2. Mention any changes. Say your gynecologist has examined your breasts and didn’t feel anything. She writes you an RX for a routine mammogram. But by the time you schedule an appointment, you’ve felt a lump. What to do? Sure the radiologist may see that lump. But it’s better to let your doctor know so she can re-examine you and order a diagnostic mammogram. During a routine screening mammogram, two pictures of each breast are taken—one from the top and one from the side. During a diagnostic mammogram the technologist will typically take a top and side view and “an additional image or two focusing on the area of concern,” says Susan Brown, M.S.R.N., managing director of health & science education at Susan G. Komen ® in Dallas.

3. Be honest. When you go for your mammogram you’ll be asked a series of questions, including how old you are; how old you were when your period started and stopped; how many children you have; and whether you’re taking hormones. Your answers may help the radiologist “identify problems and interpret any findings,” says Brown. And if you have a personal or family history of breast or other cancers, let your doctor and the radiologist know. This information could affect the type of breast cancer screening you receive. The American Cancer Society recommends that women 40 and older have a mammogram every year. But women at high risk for breast cancer should get both a mammogram and MRI annually. What’s more. they should start breast cancer screening before age 40. Those at moderately high risk should discuss the benefits of early screening and MRIs with their doctor.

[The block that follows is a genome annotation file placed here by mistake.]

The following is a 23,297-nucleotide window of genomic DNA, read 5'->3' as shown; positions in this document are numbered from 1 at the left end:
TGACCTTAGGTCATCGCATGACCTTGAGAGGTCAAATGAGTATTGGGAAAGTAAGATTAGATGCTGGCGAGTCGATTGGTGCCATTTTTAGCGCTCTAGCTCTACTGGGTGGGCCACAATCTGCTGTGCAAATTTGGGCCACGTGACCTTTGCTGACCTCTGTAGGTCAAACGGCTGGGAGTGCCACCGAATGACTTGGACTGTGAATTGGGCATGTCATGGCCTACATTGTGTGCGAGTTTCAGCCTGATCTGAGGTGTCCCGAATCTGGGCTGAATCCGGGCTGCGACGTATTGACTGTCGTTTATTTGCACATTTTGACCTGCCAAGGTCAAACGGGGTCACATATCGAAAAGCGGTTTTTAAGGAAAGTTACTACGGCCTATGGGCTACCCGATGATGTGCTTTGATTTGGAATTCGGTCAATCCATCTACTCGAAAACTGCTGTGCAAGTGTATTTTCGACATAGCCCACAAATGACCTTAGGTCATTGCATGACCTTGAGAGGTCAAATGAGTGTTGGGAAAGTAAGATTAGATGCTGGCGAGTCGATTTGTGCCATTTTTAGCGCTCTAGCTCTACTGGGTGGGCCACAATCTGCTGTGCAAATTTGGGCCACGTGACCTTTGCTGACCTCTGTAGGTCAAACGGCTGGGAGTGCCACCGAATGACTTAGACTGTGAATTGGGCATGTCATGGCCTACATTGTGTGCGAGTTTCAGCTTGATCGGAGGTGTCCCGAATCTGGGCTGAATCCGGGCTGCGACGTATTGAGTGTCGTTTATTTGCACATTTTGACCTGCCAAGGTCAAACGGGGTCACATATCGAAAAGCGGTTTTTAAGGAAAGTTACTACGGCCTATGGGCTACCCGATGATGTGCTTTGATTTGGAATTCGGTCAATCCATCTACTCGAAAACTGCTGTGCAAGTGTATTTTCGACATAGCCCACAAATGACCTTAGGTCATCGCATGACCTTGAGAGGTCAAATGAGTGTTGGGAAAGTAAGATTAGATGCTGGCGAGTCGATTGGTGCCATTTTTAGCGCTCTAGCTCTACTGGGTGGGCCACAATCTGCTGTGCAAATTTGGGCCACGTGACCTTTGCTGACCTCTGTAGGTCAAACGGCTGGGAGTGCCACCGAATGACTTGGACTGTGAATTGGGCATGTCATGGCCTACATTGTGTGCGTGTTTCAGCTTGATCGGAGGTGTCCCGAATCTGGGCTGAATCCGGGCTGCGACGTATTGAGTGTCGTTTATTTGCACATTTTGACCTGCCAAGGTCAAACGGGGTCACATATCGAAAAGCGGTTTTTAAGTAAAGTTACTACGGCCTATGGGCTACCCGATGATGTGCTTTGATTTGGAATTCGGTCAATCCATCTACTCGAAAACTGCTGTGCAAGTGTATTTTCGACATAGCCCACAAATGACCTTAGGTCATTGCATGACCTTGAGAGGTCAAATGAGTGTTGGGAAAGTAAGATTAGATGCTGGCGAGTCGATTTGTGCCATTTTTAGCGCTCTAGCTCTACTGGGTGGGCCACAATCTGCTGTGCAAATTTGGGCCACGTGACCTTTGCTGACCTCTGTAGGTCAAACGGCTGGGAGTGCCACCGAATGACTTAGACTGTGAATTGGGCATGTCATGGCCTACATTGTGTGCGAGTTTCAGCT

RELATED: Should You Get a 3D Mammogram? 

4. Know your breast density. The denser breast tissue is—meaning it has more connective tissue than fat—the harder it is to see tiny tumors that may be present. That’s because both dense tissue and cancer show up white on a mammogram. On the other hand, fatty tissue creates a dark background, making it easier to spot cancer. While breasts typically become less dense as women grow older, this isn’t always the case. And taking hormone replacement therapy may contribute to breast density. Ask the radiologist if your breasts are dense. If they are, you may benefit from additional screening with an ultrasound or MRI. (For more info, visit